The number of mortgage approvals made to home buyers hit a six-month high in December, according to Bank of England figures.
Some 50,459 mortgages were approved for house purchase in December, marking the highest total since 53,953 approvals in June 2023.
The “effective” interest rate – the actual interest paid – on newly-drawn mortgages fell from 5.34% in November to 5.28% in December, the first drop since November 2021.
Sarah Coles, head of personal finance at Hargreaves Lansdown, said: “We can celebrate approvals pushing through 50,000, and there are some signs that January has seen another bounce, but we’re still a long way from a healthy market.
“Approvals have to be seen in the context of the fact that, excluding the start of the pandemic, we had been used to approvals of over 60,000 a month for the best part of a decade, and we’re still well short of this.”
Thomas Pugh, economist at audit, tax and consulting firm RSM UK, said the increase in mortgage approvals for house purchase “suggests that life may be starting to return to the housing market and that, if house prices haven’t quite reached their nadir, they’re probably not far off it.
“Indeed, now that attention has firmly turned to when interest rates will start to fall, mortgage rates have started to drop.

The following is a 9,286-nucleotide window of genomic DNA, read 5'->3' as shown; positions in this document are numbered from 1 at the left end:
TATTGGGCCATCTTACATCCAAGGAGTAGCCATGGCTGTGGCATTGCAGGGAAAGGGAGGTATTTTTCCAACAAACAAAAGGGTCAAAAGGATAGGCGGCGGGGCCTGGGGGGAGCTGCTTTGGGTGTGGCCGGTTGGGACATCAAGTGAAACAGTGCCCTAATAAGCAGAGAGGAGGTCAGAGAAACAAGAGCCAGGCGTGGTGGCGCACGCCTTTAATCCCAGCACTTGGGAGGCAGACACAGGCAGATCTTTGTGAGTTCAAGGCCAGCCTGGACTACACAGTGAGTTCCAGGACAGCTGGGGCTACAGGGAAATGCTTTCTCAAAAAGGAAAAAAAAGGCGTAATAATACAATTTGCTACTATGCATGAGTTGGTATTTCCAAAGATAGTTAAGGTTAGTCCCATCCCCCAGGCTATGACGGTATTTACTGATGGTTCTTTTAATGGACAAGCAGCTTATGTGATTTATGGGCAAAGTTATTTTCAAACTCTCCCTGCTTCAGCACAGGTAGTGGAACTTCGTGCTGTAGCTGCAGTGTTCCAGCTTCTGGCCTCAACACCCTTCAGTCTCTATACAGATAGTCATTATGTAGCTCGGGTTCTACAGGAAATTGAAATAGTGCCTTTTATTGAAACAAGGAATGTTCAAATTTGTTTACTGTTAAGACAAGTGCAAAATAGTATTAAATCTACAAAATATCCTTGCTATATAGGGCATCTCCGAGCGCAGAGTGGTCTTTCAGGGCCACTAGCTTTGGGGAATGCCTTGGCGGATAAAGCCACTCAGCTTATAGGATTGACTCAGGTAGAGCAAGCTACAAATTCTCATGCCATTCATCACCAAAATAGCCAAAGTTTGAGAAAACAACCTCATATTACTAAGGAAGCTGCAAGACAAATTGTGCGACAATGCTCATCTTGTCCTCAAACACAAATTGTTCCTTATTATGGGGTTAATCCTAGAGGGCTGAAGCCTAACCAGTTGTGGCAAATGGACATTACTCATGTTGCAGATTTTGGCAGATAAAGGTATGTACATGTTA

“The effective interest rate on new mortgages in December fell for the first time since November 2021. As a result, the housing market is likely to stabilise, and prices will probably start to rise from quarter two, supported by an increase in real incomes.
“A gradual rebound in housing transactions will also support an economic recovery later this year.”
Samuel Tombs, chief UK economist at Pantheon Macroeconomics, said: “Households managed their finances cautiously towards the end of 2023, but they likely will be willing to borrow more this year, now that mortgage rates have fallen and the outlook for growth in real disposable income has improved.”
Overall households’ deposits with banks and building societies, as well as NS&I accounts, grew by £6.0 billion in December. This is more than the average monthly rate of £4.2 billion over the past six months, the Bank’s Money and Credit report said.
Charlotte Nixon, a mortgage expert at wealth manager Quilter, said: “Overall, these figures reflect a cautious and conservative approach by individuals in managing their finances during the cost-of-living crisis but some life does seem to be being breathed back into the housing market.
“The focus does now seem to be on reducing debts, saving more, and being careful about taking on new financial obligations.”
Net consumer credit borrowing fell to £1.2 billion in December, from £2.1 billion in November. This was mainly driven by lower borrowing through credit cards, the report said.
Richard Lane, chief client officer at StepChange Debt Charity, said: “While it’s encouraging to see consumer borrowing fall – particularly in December when Christmas spending is at its peak – the fact remains there are still millions of people struggling to meet the most essential of financial commitments and they are turning to borrowing as a result.
“Our research has found that one in eight people has borrowed to keep up with essential payments in the past 12 months, and, with everyday costs like energy bills and groceries still soaring, we can expect to see more and more people turn to borrowing to make ends meet.”